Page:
I recommend being careful about liking, but also being generous with it. I like lots of pages...I want to support my friends, and any business that I come into contact with that I think is a good, honest business with a mission I support, and organizations working for causes I support.

Some Tea Pages:

In case you want some tea pages to like, I have a few recommendations. This is by no means a comprehensive listing:

  • RateTea's Facebook Page - I run this page; it mostly posts updates and highlights random pages from the site; the material here is generally NOT the same as the twitter account, and I tend to post less often.

  • Life in Teacup, the page for the blog and tea company run by Gingko Seto, focusing on Chinese teas. This is a fantastic blog, and a fantastic company, if you are not currently aware of it.

  • World of Tea, a blog run by Tony Gebely; note, there is a separate page for Chicago Tea Garden.

  • Tea For Me Please - The page for the Nicole's blog Tea For Me Please.

  • Upton Tea Imports' Page - I could not possibly list all tea company pages, but I do want to list my favorite one. I particularly like how Upton uses facebook, highlighting new teas and interacting with fans/customers as well.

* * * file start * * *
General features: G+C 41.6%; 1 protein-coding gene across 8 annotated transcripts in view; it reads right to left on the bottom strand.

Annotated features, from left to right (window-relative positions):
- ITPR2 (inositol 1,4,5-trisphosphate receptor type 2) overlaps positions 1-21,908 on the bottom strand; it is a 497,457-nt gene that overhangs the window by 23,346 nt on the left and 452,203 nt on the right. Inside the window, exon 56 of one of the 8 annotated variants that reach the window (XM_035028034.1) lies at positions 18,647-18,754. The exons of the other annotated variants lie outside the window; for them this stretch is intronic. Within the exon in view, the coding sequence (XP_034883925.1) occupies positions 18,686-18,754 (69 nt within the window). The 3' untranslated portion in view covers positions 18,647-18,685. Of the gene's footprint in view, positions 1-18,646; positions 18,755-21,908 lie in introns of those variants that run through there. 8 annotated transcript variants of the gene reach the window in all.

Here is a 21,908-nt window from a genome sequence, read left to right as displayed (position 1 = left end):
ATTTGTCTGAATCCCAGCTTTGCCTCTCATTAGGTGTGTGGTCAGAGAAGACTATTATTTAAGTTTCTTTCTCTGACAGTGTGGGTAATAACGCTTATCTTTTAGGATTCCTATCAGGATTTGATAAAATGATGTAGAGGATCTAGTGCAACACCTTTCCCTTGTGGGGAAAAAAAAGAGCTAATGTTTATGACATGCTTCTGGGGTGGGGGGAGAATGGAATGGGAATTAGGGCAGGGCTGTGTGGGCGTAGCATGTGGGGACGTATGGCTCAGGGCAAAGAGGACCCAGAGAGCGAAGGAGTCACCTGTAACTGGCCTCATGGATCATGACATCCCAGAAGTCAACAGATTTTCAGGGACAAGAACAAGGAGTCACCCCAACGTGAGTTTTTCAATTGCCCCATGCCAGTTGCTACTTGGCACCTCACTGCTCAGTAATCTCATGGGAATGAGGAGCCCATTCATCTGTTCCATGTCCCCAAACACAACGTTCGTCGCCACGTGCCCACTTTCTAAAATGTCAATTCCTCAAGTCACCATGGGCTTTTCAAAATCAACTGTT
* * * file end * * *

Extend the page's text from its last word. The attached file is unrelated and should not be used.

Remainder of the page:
• Adagio Teas' page - this page is a little more fun and off-the-wall than the average facebook page, and is also worth checking out.

Apologies for the pages I inevitably missed...if you are listed in my blog's sidebar, or regularly read this blog, have an active facebook page, and want to be listed, please comment or tweet at me, and I will be glad to get your page listed as well!


  1. The only reason I even bother with facebook anymore is for the tea groups that're there.

    These are some pages I hadn't yet found, so I'm grateful you put them up. Have already *liked* each of them.


  2. Thanks so much for listing my page :)

    I "like" a lot of my favorite tea companies and blogs using my page that way I can log on as my page and tune out everything but the tea stuff.

  3. Of course, Nicole!

    And yes!

    That's another great benefit of using allows you to make a facebook account for a specific purpose and quickly filter out all the superfluous stuff. And then the people who you interact with in the capacity of that interest (whether tea or anything else) find your page about tea (or something else), instead of your personal profile which they are probably a lot less interested in reading.

  4. I find Facebook Pages extremely useful for separating promotional/business/media content/interactions from personal ones. I have a page for my tea blog, one for my tea business, one for the ATB, and one which is the Lu Yu page, which is functionally different from a business or blog page. (Although for me, "personal" in this case means what I say and represent as a person in the tea world. Almost all of my non-tea related content is kept entirely segregated from my tea contacts and content.)